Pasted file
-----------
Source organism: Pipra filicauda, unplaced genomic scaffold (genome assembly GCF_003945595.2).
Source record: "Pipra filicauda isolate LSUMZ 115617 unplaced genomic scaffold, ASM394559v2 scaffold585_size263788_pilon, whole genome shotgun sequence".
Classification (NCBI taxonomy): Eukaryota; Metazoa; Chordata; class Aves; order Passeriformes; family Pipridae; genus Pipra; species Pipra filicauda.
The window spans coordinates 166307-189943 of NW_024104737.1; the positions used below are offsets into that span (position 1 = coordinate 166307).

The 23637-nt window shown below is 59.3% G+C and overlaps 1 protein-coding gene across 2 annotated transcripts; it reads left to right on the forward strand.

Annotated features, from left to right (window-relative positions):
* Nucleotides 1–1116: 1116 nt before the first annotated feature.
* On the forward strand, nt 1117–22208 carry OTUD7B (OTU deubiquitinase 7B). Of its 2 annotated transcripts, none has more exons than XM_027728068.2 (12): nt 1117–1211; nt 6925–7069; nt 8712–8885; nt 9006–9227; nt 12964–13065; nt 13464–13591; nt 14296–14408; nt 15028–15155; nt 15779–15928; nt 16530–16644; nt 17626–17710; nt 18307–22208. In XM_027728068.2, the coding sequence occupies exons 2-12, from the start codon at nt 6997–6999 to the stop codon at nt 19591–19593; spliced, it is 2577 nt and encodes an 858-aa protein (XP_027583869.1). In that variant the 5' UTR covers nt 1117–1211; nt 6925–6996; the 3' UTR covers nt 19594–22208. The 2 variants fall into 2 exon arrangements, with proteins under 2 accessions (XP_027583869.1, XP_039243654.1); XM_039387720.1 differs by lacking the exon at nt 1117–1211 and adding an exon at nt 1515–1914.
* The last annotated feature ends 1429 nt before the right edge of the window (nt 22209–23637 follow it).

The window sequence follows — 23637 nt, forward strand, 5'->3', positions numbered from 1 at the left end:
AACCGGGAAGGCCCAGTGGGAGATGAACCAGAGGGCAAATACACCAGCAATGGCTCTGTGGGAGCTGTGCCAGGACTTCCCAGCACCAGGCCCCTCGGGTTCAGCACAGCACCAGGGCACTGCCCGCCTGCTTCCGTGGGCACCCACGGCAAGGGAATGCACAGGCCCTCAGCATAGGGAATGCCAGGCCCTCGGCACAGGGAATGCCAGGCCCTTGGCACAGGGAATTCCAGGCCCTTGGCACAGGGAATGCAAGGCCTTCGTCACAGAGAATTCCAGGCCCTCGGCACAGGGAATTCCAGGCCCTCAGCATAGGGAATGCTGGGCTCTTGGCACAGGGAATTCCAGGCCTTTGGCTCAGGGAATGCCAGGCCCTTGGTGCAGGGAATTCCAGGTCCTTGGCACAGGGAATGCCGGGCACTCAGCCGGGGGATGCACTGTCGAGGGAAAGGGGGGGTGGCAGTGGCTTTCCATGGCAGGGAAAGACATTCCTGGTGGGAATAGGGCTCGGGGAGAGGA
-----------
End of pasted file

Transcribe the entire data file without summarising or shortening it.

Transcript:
Source organism: Pipra filicauda, unplaced genomic scaffold (genome assembly GCF_003945595.2).
Source record: "Pipra filicauda isolate LSUMZ 115617 unplaced genomic scaffold, ASM394559v2 scaffold585_size263788_pilon, whole genome shotgun sequence".
Classification (NCBI taxonomy): Eukaryota; Metazoa; Chordata; class Aves; order Passeriformes; family Pipridae; genus Pipra; species Pipra filicauda.
The window spans coordinates 166307-189943 of NW_024104737.1; the positions used below are offsets into that span (position 1 = coordinate 166307).

The 23637-nt window shown below is 59.3% G+C and overlaps 1 protein-coding gene across 2 annotated transcripts; it reads left to right on the forward strand.

Annotated features, from left to right (window-relative positions):
* Nucleotides 1–1116: 1116 nt before the first annotated feature.
* On the forward strand, nt 1117–22208 carry OTUD7B (OTU deubiquitinase 7B). Of its 2 annotated transcripts, none has more exons than XM_027728068.2 (12): nt 1117–1211; nt 6925–7069; nt 8712–8885; nt 9006–9227; nt 12964–13065; nt 13464–13591; nt 14296–14408; nt 15028–15155; nt 15779–15928; nt 16530–16644; nt 17626–17710; nt 18307–22208. In XM_027728068.2, the coding sequence occupies exons 2-12, from the start codon at nt 6997–6999 to the stop codon at nt 19591–19593; spliced, it is 2577 nt and encodes an 858-aa protein (XP_027583869.1). In that variant the 5' UTR covers nt 1117–1211; nt 6925–6996; the 3' UTR covers nt 19594–22208. The 2 variants fall into 2 exon arrangements, with proteins under 2 accessions (XP_027583869.1, XP_039243654.1); XM_039387720.1 differs by lacking the exon at nt 1117–1211 and adding an exon at nt 1515–1914.
* The last annotated feature ends 1429 nt before the right edge of the window (nt 22209–23637 follow it).

The window sequence follows — 23637 nt, forward strand, 5'->3', positions numbered from 1 at the left end:
AACCGGGAAGGCCCAGTGGGAGATGAACCAGAGGGCAAATACACCAGCAATGGCTCTGTGGGAGCTGTGCCAGGACTTCCCAGCACCAGGCCCCTCGGGTTCAGCACAGCACCAGGGCACTGCCCGCCTGCTTCCGTGGGCACCCACGGCAAGGGAATGCACAGGCCCTCAGCATAGGGAATGCCAGGCCCTCGGCACAGGGAATGCCAGGCCCTTGGCACAGGGAATTCCAGGCCCTTGGCACAGGGAATGCAAGGCCTTCGTCACAGAGAATTCCAGGCCCTCGGCACAGGGAATTCCAGGCCCTCAGCATAGGGAATGCTGGGCTCTTGGCACAGGGAATTCCAGGCCTTTGGCTCAGGGAATGCCAGGCCCTTGGTGCAGGGAATTCCAGGTCCTTGGCACAGGGAATGCCGGGCACTCAGCCGGGGGATGCACTGTCGAGGGAAAGGGGGGGTGGCAGTGGCTTTCCATGGCAGGGAAAGACATTCCTGGTGGGAATAGGGCTCGGGGAGAGGA